Once you have identified and avoided an allergenic food for sixty to ninety days, you can usually reintroduce it without any adverse reactions, as long as you maintain a rotation diet. The basic principle behind the rotation diet is that each type of food is to be consumed oly on one out of every four days. For example, if you eat beans on Monday, you wouldn't eat beans again on Tuesday, Wednesday, or Thursday. If you eat salmon on Friday, you would wait at least until Tuesday before consuming any other fish. Rotating foods in the way will not only make you feel better, it will also help to stabilize your weight.

Before starting the rotation diet, follow a fasting program to cleanse your system of offending foods and toxins. After you have finished the program, consume only the following foods for the next two weeks:

- baked or broiled chicken or turkey

- broiled, boiled, or baked fish

- brown rice

- fresh, unsweetened fruit and vegetable juices

- fresh fruits (except oranges)

- herbal teas

- raw, steamed, or broiled vegetables

Although you may feel that this list of foods does not offer much variety, there are numerous fruits and vegetables available, in addition to a variety of fish. After two weeks on this cleansing diet, you can once again begin to eat a greater number of different foods, but on a rotating basis, eating each type of food on no more than one out of four days. Use the sample menus below as a guide to help you put together daily menus rotating among different foods. Of course, if you are sensitive to any of the foods listed, substitute a food that agrees with you. Once you start following this program, you should start seeing an increase in your energy level in a week or less.

Sample Daily Menus


Breakfast Lunch Dinner Snacks
Glass of distilled water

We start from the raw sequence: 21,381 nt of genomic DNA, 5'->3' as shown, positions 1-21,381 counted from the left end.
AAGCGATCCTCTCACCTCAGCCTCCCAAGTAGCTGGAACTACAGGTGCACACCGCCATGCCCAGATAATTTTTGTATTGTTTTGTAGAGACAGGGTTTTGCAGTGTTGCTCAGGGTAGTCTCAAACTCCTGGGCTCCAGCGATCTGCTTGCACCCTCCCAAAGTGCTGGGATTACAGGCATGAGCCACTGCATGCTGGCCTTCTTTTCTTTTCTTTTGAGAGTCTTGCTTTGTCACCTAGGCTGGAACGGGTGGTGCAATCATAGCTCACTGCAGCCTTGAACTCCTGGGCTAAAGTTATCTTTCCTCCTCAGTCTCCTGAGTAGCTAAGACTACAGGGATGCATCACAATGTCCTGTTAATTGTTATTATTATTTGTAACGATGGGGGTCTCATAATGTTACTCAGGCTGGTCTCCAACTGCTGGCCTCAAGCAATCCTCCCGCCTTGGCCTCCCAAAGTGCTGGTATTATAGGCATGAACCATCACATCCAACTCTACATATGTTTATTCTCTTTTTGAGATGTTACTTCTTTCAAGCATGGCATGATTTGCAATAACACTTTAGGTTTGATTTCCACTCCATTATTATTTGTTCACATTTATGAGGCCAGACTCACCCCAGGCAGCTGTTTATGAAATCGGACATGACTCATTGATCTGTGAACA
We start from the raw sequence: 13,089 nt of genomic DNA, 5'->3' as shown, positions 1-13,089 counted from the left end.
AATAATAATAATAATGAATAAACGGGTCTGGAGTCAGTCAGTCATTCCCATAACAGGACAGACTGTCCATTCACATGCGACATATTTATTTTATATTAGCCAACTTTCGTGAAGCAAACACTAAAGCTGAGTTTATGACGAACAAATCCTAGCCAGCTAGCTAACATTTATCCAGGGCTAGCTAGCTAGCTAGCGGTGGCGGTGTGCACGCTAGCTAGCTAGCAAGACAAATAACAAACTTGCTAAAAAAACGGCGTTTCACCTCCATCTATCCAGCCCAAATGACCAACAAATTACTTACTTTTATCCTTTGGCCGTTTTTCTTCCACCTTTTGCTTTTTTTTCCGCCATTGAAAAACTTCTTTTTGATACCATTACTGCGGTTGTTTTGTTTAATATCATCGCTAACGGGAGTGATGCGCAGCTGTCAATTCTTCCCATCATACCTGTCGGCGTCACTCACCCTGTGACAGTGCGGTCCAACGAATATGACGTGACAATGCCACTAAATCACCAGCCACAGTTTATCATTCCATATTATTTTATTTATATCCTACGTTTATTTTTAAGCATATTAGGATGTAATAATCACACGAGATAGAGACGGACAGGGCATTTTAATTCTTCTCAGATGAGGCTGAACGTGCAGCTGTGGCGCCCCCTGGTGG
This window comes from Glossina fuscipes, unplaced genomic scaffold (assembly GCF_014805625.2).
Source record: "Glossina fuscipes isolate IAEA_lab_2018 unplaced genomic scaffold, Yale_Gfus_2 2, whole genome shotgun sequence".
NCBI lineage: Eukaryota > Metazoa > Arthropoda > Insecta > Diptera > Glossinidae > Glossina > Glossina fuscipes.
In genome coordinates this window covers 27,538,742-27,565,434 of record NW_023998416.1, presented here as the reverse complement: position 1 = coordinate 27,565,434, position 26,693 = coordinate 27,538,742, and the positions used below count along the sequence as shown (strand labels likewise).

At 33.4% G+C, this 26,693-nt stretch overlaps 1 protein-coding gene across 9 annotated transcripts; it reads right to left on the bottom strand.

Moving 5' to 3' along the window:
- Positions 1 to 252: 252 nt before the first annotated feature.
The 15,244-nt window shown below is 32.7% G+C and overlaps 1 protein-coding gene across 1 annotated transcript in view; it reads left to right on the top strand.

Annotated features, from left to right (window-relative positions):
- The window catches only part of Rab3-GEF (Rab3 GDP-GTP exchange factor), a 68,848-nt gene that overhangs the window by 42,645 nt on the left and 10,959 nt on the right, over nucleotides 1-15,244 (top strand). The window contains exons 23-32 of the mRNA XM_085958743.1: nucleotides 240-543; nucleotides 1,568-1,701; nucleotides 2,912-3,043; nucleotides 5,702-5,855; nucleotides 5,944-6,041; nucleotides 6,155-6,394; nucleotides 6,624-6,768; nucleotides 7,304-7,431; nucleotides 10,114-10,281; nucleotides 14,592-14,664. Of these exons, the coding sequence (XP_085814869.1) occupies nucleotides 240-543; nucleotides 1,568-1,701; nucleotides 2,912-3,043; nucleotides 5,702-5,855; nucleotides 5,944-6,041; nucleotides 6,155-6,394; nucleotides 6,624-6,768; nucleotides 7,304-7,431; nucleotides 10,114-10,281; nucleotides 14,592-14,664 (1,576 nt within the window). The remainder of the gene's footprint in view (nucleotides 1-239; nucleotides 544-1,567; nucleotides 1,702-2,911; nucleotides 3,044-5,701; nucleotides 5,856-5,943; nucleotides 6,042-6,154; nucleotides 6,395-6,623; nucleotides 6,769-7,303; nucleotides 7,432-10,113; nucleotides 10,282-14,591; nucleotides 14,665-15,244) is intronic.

Papaya juice with vitamin C

Fresh papaya or peach

Oatmeal or oat bran cereal (with 1 tbsp raw honey)

Skim milk

rose hip tea

Tomato stuffed with tuna salad or tuna burger on wheat-free bread with tomato, onion, alfalfa sprouts, and eggless mayonnaise

Fresh lemonade

Broiled whitefish or salmon with dill

cole slaw or sprout salad with tomato, onion, celery, and eggless mayonnaise

Steamed asparagus

Herbal tea or lemonade

Substitutions: cauliflower, brussels sprouts, or sauerkraut can be substituted for asparagus

Celery sticks


Fresh papaya or peach


Breakfast Lunch Dinner Snacks
Glass of distilled water

Apple juice with vitamin C

Fresh apple

Cream of wheat cereal with 2 tsp pure maple syrup and soymilk

Herbal tea

Home-cooked sliced turkey or chicken on whole wheat bread with lettuce and mustard

Potato soup and wheat cracker (make soup with soymilk)

Herbal tea or apple juice

Substitutions: Soy burger or eggless egg salad with eggless mayonnaise for turkey or chicken; tofu soup for potato soup

Baked skinless turkey or chicken with lemon juice, garlic, and onion powder

Baked potato with 2 tsp sesame oil, chopped chives, and a dash of onion powder

Tossed salad with radishes, zucchini, yellow squash, kale, and soy oil dressing

Herbal tea

Substitutions: Cornish game hens for turkey or chicken; vinaigrette dressing for soy oil dressing



Substitutions: baked aple with pure maple syrup; wheat crackers; sugar-free applesauce topped with walnuts


Breakfast Lunch Dinner Snacks
Glass of distilled water

Cranberry juice with vitamin C

Sliced banana with almond milk

Cream of rice or puffed rice cereal

Herbal tea

1/2 avocado filled with cooked brown rice and fresh peas, water chestnuts, and a dash of herbal seasoning and lemon juice, topped with slivered almonds

Split pea soup with rice cracker (make soup with rice milk)

Stir-fried vegetables with broccoli, green peppers, leeks, pea pods, sweet red peppers, bean sprouts, bamboo shoots, and grated fresh ginger, served over cooked brown rice

Rice cakes with almond butter

Coffee substitute (from a health food store) or herbal tea

Raw almonds

Rice crackers with almond butter

Sliced bananas


Breakfast Lunch Dinner Snacks
Glass of distilled water

Grape juice with vitamin C

2 poached or soft-boiled eggs or corn cereal

Rye toast with sugar-free grape jam

Herbal tea

Egg salad with chopped cucumber, green onions, black olives, and low-fat cottage cheese, topped with raisins

RyKrisp crackers with sugar-free grape jelly or jam

Lentil soup or cool lentil salad

Spinach mushroom quicke

Fresh spinach salad with hard-boiled eggs, artichoke, shredded raw beets, raisins, and olive oil and lemon dressing

Iced herbal tea flavored with grape juice

RyKrisp crackers with sugar-free grape jam or sesame butter and sesame seeds

Fresh grapes


Hard-boiled eggs